Prevent Prostate Cancer with Proper Nutrition

A comprehensive approach to cancer care warrants the inclusion of a nutritional approach to disease prevention and treatment. For this reason the Urology Center at Cedars-Sinai produced this compilation of facts and medical research about several foods, nutrients and other naturally occurring substances as they pertain to prostate cancer. It is important to remember that the research on nutritional approaches to prostate cancer is at a preliminary stage. While significant evidence does exist, more research must be completed before the specific effects of diet on prostate cancer can be entirely proven. Furthermore, most of the available data on nutrition have been derived from studies that monitored the consumption of food rather than nutritional or herbal supplements.

We describe the risks and benefits of several nutritional substances to serve as a complement to the treatment prescribed by a physician. These suggestions are not meant to replace any type of therapy or treatment. It is strongly recommended that patients consult their physicians before adding any type of supplement to their diet or before making any changes in their eating habits. Furthermore, every case of cancer is different. Physician consultation is important for finding out which nutritional changes may be beneficial for the individual patient.

It is important to note that PC-SPES has recently been recalled by its manufacturer. This herbal preparation is thought to contain prescription drugs. However, these allegations have yet to be confirmed. Until further investigation is completed, any individuals taking this herbal preparation should discontinue until seeking medical advice immediately, especially if they are taking any other prescription medications. This uncertainty regarding the contents of PC-SPES illustrates the point that nutritional supplements are not regulated by the FDA and that it is difficult to be certain that they contain what they are advertised to contain.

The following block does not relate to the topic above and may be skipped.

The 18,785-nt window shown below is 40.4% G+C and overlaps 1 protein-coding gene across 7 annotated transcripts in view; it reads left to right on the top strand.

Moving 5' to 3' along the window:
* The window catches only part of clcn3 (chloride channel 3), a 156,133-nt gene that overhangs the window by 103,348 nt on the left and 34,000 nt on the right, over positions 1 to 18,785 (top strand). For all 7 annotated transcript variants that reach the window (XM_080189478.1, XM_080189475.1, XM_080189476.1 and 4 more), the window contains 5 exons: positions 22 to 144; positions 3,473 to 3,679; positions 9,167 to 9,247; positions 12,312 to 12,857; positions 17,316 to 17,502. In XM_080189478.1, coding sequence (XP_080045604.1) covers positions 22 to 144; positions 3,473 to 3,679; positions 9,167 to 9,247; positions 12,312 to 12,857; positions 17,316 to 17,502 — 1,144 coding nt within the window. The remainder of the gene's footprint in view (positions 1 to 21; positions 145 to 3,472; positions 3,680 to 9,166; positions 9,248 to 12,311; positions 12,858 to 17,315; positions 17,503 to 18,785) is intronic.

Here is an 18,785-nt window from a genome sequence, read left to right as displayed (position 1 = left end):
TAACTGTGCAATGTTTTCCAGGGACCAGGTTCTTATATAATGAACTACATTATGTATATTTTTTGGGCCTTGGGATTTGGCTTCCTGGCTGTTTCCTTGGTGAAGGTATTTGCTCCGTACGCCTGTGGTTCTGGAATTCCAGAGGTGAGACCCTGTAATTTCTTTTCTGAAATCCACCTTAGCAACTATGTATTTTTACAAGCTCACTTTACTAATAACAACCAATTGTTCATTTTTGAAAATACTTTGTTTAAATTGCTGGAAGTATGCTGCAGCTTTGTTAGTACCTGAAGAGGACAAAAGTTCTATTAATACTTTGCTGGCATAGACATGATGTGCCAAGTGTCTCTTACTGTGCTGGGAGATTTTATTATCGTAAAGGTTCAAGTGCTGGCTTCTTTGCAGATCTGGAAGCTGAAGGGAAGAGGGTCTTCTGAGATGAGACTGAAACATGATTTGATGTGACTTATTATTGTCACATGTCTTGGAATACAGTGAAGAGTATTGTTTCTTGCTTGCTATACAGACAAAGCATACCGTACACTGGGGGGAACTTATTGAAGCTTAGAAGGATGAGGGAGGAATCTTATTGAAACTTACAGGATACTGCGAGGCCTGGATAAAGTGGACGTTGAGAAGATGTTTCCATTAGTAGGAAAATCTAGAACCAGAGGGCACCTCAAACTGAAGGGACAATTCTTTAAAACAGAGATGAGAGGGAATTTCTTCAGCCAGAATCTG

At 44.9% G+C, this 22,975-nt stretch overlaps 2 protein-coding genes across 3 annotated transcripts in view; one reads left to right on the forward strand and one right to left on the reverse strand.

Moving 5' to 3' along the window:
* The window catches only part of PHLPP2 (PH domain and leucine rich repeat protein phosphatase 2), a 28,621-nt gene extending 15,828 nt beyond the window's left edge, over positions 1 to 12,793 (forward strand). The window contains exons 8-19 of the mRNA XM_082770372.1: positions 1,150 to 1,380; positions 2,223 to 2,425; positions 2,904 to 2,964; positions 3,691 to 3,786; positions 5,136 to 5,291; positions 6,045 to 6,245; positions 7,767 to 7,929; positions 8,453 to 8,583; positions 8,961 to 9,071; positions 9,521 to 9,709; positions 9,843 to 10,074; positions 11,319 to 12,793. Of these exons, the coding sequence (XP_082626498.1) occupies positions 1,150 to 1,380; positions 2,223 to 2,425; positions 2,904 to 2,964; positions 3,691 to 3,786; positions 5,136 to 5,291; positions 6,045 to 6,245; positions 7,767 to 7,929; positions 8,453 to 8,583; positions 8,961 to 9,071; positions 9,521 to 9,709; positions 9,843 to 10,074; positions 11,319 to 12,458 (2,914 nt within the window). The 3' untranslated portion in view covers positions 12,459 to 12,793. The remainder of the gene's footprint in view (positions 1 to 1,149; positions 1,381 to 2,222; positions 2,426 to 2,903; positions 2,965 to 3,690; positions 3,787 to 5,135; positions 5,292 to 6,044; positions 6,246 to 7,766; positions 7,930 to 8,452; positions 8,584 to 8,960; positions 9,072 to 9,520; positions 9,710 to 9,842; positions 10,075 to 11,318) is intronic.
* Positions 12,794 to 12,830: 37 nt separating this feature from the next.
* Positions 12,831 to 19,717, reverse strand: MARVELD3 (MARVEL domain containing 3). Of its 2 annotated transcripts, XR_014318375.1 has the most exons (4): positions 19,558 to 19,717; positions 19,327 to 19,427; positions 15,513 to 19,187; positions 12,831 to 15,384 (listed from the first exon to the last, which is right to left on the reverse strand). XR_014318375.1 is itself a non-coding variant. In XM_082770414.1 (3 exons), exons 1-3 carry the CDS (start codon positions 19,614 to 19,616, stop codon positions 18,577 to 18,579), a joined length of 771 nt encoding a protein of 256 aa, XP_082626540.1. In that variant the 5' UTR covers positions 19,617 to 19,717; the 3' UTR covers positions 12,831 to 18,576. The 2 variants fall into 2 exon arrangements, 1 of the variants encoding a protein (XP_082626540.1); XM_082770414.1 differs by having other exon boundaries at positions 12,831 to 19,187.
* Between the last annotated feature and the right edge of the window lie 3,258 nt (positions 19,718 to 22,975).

Current research indicates that diet may play a large role in inhibiting the development and progression of many cancers. The incidence of prostate cancer in China is 1.08 cases per 100,000 males versus 92.39 cases per 100,000 males in North America. Researchers believe that the large incidence in North America may be due to a more "Westernized" diet, which is high in fat and low in fruit, vegetables and soy products. The risk factors for prostate cancer are age, ethnicity, family history and diet. Of these variables, diet is most easily modified. The guidelines that we recommend for overall healthy living are to:

  • Choose a diet rich in a variety of plant-based foods, including fruits and vegetables
  • Maintain a healthy weight
  • Maintain physical activity (especially aerobic exercise)
  • Increase intake of dietary fiber
  • Substitute soy protein for a proportion of the animal protein in the diet

In the past, most researchers have studied the role of nutrition in prostate cancer prevention. However, current studies are focusing more on nutrition as an integral part of treatment. Several nutrients have been studied for their role in the progression of prostate cancer. The following sections give general information about these nutrients, including the results of medical research on each nutrient and recommendations for individuals with this disease.